NMR in the solid state can provide detailed information on structure and dynamics in solid materials. Our research combines the development of new techniques with applications to particular chemical problems. Our focus is bringing together methodological development and practical application, with a particular interest in combining solid-state NMR with complementary experimental techniques, such as X-ray Power Diffraction, and computational methods such as Density Functional Theory and Molecular Dynamics.
Structure and dynamics in organic solids
Solid-state NMR is often an invaluable complement to diffraction-based methods for the characterisation of crystalline solids. This is particularly important for pharmaceutical systems, where the solid forms (polymorphs) and transformations between them must be fully understood. 13C NMR spectra readily distinguish between different solid forms, including amorphous forms lacking long-range ordering. We have a strong track record of collaboration with various pharmaceutical companies (e.g. AstraZeneca, GlaxoSmithKline, Sanofi-Aventis) for developing methods for characterising structure and dynamics in molecular organic solids. Current systems of interest include a range of solvate materials, looking in particular at the changes associated with desolvation, using a combination of 13C NMR to follow overall structural changes and 2H NMR to probe the solvent and its dynamics.
Structure and dynamics in inorganic systems
In joint work with the group of Prof. John Evans, we apply solid-state NMR of the study of inorganic framework materials. Characterisation of the structure of these materials by (powder) diffraction techniques alone is difficult, but combining the local information on structure and dynamics from multi-nuclear NMR (e.g. 17O, 31P, 183W) with the long-range structural information from diffraction studies, provide a much fuller understanding of these complex materials. Past projects have used 17O NMR to study the dynamics of oxygen motion in ZrW2O8: solid-state NMR is only technique that allows to both quantify the dynamics and identify its chemical nature. We are currently exploring how solid-state NMR, powder XRD and first principles calculations can be fully integrated to solve increasingly complex structural problems.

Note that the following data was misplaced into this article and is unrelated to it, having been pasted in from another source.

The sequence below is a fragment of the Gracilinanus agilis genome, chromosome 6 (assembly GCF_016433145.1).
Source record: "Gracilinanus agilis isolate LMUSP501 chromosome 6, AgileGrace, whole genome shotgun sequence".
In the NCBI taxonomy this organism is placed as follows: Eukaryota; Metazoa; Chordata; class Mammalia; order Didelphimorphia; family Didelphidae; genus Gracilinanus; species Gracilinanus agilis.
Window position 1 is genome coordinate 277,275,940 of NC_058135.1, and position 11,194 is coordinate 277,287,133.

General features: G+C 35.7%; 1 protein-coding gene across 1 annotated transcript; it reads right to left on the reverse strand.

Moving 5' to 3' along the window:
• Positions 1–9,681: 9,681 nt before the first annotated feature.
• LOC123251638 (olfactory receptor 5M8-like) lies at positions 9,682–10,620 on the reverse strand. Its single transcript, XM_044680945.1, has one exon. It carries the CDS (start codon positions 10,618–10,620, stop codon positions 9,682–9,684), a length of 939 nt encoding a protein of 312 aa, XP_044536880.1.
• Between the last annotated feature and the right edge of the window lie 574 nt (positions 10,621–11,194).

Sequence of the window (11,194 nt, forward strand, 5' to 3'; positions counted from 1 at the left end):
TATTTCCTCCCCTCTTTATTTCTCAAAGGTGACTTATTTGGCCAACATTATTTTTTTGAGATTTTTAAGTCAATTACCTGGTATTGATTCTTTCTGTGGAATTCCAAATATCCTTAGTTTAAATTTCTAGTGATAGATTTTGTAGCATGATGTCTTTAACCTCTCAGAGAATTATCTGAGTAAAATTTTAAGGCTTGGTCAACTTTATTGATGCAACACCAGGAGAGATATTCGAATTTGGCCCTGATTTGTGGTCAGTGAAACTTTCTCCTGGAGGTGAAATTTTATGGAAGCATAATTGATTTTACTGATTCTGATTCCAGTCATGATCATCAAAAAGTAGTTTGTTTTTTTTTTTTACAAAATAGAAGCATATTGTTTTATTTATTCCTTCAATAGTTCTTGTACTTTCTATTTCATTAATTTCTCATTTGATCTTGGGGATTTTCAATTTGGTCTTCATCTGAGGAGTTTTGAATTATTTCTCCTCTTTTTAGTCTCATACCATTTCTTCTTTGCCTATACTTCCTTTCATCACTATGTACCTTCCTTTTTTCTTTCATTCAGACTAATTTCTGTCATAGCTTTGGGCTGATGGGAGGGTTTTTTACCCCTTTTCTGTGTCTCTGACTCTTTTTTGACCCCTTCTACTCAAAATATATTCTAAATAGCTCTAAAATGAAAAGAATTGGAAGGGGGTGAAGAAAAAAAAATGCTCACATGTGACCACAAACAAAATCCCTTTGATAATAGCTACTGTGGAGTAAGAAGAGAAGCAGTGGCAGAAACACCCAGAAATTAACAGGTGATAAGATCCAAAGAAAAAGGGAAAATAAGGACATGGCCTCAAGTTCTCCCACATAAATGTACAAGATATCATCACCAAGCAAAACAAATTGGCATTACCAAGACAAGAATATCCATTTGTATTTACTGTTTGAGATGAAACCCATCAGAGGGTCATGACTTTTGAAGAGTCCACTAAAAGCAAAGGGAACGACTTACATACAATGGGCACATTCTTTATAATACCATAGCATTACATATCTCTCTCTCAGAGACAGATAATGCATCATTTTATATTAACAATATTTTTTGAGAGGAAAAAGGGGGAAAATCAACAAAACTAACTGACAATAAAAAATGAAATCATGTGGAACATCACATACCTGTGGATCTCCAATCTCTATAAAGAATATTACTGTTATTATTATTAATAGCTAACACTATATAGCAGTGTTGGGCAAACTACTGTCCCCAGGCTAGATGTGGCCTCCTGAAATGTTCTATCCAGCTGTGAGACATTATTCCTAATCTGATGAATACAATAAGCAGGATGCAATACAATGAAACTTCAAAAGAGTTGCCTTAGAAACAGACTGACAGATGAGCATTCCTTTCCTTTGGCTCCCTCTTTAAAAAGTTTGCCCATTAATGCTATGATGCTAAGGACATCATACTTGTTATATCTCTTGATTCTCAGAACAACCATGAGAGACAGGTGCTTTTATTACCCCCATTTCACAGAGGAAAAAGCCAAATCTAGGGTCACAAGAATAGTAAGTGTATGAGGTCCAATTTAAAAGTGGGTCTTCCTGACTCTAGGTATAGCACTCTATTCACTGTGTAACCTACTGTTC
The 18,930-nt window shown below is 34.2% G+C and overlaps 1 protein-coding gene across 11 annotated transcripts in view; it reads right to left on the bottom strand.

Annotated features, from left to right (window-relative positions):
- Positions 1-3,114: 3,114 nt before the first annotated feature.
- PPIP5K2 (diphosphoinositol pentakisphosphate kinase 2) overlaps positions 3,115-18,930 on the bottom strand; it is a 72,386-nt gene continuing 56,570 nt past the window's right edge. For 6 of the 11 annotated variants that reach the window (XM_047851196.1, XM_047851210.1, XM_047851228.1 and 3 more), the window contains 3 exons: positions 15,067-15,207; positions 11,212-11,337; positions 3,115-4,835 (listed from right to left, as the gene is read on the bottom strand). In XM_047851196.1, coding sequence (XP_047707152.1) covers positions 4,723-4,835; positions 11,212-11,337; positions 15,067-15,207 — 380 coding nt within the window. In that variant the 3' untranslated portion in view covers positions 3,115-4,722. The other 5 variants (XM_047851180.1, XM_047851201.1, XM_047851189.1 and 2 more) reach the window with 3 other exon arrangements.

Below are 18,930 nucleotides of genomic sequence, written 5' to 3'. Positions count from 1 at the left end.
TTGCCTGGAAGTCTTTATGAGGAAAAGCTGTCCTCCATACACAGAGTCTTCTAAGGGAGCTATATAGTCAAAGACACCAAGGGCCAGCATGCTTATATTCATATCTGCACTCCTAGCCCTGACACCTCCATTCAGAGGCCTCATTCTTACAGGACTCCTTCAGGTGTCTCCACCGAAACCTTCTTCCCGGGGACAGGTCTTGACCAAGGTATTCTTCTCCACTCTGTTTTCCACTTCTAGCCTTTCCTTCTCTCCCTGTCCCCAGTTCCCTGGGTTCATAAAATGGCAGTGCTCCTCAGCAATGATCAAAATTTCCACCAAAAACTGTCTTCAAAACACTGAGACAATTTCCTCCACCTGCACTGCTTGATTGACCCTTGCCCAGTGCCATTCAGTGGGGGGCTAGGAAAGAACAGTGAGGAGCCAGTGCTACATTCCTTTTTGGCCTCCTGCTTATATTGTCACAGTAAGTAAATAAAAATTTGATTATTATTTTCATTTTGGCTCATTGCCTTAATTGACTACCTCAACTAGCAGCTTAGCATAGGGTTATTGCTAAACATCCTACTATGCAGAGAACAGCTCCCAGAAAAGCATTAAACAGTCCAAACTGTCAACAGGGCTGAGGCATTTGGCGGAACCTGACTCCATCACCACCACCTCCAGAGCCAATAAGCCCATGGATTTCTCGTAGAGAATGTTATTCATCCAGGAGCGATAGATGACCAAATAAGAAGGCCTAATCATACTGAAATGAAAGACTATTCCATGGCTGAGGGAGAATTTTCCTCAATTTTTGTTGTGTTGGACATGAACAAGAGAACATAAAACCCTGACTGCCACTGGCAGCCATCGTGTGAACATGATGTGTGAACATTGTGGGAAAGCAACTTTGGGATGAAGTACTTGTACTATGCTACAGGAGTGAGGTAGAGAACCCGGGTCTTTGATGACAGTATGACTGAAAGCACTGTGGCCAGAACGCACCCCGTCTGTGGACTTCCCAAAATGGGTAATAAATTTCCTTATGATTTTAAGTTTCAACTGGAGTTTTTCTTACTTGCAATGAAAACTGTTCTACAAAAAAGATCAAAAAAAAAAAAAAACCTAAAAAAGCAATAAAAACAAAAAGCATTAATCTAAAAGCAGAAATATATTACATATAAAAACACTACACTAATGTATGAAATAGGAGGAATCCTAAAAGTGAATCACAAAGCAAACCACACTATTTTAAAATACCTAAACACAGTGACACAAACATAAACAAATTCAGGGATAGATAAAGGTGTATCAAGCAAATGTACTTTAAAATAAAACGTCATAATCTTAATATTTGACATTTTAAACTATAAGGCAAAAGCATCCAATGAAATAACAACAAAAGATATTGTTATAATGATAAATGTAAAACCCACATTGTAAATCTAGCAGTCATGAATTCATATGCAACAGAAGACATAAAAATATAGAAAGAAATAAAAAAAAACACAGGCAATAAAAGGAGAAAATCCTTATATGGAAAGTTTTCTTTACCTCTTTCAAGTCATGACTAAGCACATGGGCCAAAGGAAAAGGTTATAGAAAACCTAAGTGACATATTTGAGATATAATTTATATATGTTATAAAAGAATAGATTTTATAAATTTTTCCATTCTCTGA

Molecular Dynamics as a bridge between NMR and molecular behaviour
NMR is a sensitive and versatile technique for investigating dynamics in the solid state, capable of observing motion over a wide range of time scales. But although NMR experiments can measure parameters such as rates and energy barriers, they cannot tell us directly about the physical process involved. Molecular dynamics can help us connect the results from solid-state NMR to the underlying processes.
Recent developments such as metadynamics, parallel tempering and potential softening have improved the ability of MD to sample rare events that would usually occur on long time scales (> ns). This should also allow us to investigate processes occurring on the timescales that can be typically explored using NMR.
There are some important questions in solid-state NMR that are still unresolved e.g. what resolution can we hope to achieve in 1H NMR of solids? Very fast sample spinning (spin rates >60 kHz) allows us to obtain modest resolution from this highly-important nucleus. Our understanding of 1H NMR decoupling in the 13C NMR of solids is correspondingly poor. Unfortunately a corresponding theoretical description is very difficult: the dynamics of multiply interacting magnetic nuclei are complex and often intractable. We are developing novel simulation techniques which allow us to simulate what happens in real solids. In collaboration with other NMR groups (notably at Warwick and Lyon), we are combining these “first principles” numerical simulation with careful experimentation to address fundamental problems in solid-state NMR.
Refer to the recent publications pages for links to recent publications, many of which are now freely available through Open Access.
Prospective PhD or postdoctoral applicants can find more information here.